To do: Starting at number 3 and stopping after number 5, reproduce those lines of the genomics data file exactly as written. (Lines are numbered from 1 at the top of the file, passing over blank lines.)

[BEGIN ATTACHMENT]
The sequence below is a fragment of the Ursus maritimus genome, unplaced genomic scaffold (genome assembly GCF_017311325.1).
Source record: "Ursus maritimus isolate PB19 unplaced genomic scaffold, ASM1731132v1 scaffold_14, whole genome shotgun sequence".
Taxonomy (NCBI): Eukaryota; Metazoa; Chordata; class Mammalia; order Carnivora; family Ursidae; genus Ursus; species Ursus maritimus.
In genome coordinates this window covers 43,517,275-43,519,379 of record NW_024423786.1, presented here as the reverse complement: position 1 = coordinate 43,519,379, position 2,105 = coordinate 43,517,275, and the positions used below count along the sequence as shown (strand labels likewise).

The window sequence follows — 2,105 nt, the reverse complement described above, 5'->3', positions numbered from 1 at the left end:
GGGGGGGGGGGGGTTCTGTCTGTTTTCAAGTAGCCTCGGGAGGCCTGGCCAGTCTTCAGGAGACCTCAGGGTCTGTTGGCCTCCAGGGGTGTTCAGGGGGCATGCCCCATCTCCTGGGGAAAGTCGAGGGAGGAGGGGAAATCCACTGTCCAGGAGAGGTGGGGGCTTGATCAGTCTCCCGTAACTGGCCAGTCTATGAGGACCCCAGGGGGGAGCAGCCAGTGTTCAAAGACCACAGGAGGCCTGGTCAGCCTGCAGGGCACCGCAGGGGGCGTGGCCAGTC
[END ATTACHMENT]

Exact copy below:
Taxonomy (NCBI): Eukaryota; Metazoa; Chordata; class Mammalia; order Carnivora; family Ursidae; genus Ursus; species Ursus maritimus.
In genome coordinates this window covers 43,517,275-43,519,379 of record NW_024423786.1, presented here as the reverse complement: position 1 = coordinate 43,519,379, position 2,105 = coordinate 43,517,275, and the positions used below count along the sequence as shown (strand labels likewise).

The window sequence follows — 2,105 nt, the reverse complement described above, 5'->3', positions numbered from 1 at the left end: